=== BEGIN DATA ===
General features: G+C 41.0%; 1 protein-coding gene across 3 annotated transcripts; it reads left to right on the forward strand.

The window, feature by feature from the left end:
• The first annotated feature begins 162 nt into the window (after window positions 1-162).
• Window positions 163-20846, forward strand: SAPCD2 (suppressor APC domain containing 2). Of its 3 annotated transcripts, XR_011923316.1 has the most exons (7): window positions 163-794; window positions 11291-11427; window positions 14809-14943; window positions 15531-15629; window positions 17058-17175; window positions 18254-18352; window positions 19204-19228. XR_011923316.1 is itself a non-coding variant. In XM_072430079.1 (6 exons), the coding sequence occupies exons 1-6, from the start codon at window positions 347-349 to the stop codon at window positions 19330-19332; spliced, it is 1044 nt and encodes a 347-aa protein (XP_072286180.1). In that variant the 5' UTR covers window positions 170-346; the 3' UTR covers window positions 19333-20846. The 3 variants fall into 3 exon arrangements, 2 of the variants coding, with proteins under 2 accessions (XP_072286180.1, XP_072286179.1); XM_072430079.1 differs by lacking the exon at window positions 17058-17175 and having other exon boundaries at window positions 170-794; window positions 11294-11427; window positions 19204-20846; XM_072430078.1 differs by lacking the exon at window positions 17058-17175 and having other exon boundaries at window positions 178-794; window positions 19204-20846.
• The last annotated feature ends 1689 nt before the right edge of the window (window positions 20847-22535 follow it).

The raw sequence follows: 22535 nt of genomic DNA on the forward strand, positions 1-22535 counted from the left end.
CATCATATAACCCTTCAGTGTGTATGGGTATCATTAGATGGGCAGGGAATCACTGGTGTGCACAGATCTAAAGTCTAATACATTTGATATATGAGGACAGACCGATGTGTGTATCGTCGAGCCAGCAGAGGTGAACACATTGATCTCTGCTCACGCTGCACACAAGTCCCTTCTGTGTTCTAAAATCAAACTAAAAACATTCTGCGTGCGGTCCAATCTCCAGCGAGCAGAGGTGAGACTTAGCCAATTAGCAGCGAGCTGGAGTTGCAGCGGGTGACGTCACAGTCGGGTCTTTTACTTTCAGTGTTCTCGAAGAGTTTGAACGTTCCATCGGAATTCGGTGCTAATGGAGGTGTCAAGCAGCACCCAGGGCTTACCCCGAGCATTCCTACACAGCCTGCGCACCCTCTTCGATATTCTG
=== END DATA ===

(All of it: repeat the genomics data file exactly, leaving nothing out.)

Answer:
General features: G+C 41.0%; 1 protein-coding gene across 3 annotated transcripts; it reads left to right on the forward strand.

The window, feature by feature from the left end:
• The first annotated feature begins 162 nt into the window (after window positions 1-162).
• Window positions 163-20846, forward strand: SAPCD2 (suppressor APC domain containing 2). Of its 3 annotated transcripts, XR_011923316.1 has the most exons (7): window positions 163-794; window positions 11291-11427; window positions 14809-14943; window positions 15531-15629; window positions 17058-17175; window positions 18254-18352; window positions 19204-19228. XR_011923316.1 is itself a non-coding variant. In XM_072430079.1 (6 exons), the coding sequence occupies exons 1-6, from the start codon at window positions 347-349 to the stop codon at window positions 19330-19332; spliced, it is 1044 nt and encodes a 347-aa protein (XP_072286180.1). In that variant the 5' UTR covers window positions 170-346; the 3' UTR covers window positions 19333-20846. The 3 variants fall into 3 exon arrangements, 2 of the variants coding, with proteins under 2 accessions (XP_072286180.1, XP_072286179.1); XM_072430079.1 differs by lacking the exon at window positions 17058-17175 and having other exon boundaries at window positions 170-794; window positions 11294-11427; window positions 19204-20846; XM_072430078.1 differs by lacking the exon at window positions 17058-17175 and having other exon boundaries at window positions 178-794; window positions 19204-20846.
• The last annotated feature ends 1689 nt before the right edge of the window (window positions 20847-22535 follow it).

The raw sequence follows: 22535 nt of genomic DNA on the forward strand, positions 1-22535 counted from the left end.
CATCATATAACCCTTCAGTGTGTATGGGTATCATTAGATGGGCAGGGAATCACTGGTGTGCACAGATCTAAAGTCTAATACATTTGATATATGAGGACAGACCGATGTGTGTATCGTCGAGCCAGCAGAGGTGAACACATTGATCTCTGCTCACGCTGCACACAAGTCCCTTCTGTGTTCTAAAATCAAACTAAAAACATTCTGCGTGCGGTCCAATCTCCAGCGAGCAGAGGTGAGACTTAGCCAATTAGCAGCGAGCTGGAGTTGCAGCGGGTGACGTCACAGTCGGGTCTTTTACTTTCAGTGTTCTCGAAGAGTTTGAACGTTCCATCGGAATTCGGTGCTAATGGAGGTGTCAAGCAGCACCCAGGGCTTACCCCGAGCATTCCTACACAGCCTGCGCACCCTCTTCGATATTCTG